Preliminary examination and search
If preliminary examination and search is not requested
at the the same time as filing the application, then this must be done
within one year after the earliest date claimed by the application,
preferably using Patents Form 9/77.
During preliminary examination, the Patent Office
checks that the application satisfies certain formal requirements. If
there are any deficiencies which can be put right, the applicant is given
an opportunity to do so. If the deficiencies are not, or cannot, be put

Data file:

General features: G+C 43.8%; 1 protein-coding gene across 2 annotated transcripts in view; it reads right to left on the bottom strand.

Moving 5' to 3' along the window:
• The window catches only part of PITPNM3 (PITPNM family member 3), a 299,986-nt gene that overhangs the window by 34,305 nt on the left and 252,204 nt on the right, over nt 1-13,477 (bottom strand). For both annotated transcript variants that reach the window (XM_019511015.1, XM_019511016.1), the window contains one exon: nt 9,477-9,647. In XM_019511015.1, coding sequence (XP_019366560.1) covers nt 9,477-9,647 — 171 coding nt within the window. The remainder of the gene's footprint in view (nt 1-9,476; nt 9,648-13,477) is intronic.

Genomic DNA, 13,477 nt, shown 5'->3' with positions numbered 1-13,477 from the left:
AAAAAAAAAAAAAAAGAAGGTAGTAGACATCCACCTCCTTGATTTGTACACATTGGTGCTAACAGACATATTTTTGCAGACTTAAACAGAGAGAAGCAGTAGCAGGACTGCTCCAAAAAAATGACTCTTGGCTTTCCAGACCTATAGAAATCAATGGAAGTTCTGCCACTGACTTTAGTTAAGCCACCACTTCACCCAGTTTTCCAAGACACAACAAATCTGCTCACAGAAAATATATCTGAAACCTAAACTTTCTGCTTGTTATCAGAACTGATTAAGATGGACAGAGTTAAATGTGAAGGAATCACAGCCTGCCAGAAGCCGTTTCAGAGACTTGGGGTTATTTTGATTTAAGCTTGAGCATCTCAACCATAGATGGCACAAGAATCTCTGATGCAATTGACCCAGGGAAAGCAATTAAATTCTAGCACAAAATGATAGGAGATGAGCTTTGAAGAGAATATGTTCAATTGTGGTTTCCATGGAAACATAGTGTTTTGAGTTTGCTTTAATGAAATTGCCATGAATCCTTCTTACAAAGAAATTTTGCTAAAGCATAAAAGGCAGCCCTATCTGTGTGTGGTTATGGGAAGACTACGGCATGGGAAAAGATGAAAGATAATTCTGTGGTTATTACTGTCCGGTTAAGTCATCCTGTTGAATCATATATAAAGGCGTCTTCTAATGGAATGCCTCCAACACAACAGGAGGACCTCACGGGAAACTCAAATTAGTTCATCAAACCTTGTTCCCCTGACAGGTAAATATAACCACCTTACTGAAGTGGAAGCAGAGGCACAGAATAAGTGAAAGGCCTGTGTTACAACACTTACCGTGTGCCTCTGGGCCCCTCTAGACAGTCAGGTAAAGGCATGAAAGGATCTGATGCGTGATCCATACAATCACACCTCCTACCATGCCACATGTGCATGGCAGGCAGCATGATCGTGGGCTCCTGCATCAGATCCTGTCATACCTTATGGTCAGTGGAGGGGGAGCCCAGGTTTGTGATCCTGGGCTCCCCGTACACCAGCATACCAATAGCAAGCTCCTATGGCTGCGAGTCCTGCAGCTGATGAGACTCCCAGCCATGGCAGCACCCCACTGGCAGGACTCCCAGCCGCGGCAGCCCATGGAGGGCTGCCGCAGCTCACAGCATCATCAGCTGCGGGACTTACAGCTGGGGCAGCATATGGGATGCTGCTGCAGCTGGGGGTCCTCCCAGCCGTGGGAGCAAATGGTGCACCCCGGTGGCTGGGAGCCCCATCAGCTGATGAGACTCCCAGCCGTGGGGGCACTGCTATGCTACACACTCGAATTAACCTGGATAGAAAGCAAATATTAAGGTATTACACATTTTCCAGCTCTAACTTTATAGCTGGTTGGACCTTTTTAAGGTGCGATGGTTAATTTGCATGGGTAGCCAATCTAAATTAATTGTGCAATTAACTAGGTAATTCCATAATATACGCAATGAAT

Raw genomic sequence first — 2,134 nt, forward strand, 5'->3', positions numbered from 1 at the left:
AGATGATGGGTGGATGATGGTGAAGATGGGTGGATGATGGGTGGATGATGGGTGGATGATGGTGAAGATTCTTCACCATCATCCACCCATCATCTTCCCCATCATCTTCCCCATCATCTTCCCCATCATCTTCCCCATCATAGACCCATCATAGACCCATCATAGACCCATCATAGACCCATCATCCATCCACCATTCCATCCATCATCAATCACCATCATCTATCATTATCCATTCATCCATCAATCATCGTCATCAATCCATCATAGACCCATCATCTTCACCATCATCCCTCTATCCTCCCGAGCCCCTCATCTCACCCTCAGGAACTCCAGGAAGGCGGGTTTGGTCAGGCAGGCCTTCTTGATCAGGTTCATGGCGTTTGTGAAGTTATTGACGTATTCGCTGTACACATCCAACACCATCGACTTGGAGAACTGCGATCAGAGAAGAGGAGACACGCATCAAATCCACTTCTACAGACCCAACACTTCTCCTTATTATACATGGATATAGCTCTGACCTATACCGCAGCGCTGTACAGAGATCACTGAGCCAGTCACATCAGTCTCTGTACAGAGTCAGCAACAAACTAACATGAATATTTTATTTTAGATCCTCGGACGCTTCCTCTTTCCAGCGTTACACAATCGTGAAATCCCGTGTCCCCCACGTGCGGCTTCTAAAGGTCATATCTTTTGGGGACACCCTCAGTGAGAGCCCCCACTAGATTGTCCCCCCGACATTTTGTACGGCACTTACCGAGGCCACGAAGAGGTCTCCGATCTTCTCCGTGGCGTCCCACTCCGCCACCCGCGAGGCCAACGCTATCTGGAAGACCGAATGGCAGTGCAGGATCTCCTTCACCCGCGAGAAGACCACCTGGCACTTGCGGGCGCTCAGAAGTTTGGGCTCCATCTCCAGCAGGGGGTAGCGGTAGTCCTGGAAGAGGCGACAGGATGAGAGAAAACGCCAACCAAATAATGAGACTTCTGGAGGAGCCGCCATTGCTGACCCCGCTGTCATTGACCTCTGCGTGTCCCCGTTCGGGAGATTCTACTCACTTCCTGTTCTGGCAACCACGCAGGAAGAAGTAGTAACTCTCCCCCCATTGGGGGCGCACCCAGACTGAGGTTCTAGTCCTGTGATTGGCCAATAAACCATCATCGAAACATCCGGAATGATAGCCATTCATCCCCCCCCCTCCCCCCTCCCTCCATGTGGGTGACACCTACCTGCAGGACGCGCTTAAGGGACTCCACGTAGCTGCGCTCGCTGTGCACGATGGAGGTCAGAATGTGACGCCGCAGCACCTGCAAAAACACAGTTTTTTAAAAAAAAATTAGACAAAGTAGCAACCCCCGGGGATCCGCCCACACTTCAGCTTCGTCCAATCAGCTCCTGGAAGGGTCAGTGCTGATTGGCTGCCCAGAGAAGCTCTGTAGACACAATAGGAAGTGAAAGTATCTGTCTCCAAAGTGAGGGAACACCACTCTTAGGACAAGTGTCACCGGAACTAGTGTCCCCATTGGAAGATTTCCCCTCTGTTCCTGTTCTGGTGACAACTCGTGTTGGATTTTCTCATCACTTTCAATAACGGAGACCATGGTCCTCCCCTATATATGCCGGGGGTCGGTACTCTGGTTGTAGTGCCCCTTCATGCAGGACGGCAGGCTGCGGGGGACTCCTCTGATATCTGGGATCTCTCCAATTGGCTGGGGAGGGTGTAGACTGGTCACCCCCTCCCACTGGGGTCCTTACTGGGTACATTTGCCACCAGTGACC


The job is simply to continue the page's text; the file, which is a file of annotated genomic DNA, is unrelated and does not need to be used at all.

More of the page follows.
right, the application is refused.
A search is then carried out for documents which are
relevant to the patentability of the claimed invention, and a search
report is issued which lists the documents found and is accompanied by
copies of them. The applicant can then assess the chances of obtaining a
patent and the likely scope of protection which will be granted.
Obviously, the search cannot cover everything that has
ever been made public anywhere in the world back to the year dot. In
practice, the examiner searches through earlier British patent
applications, earlier applications under the European and international
systems, earlier US patents, and the information contained in various
databases of patent applications published in most major countries of the
world since the early 1970's. By necessity, therefore, the search should
be thought of as providing a coarse sieve.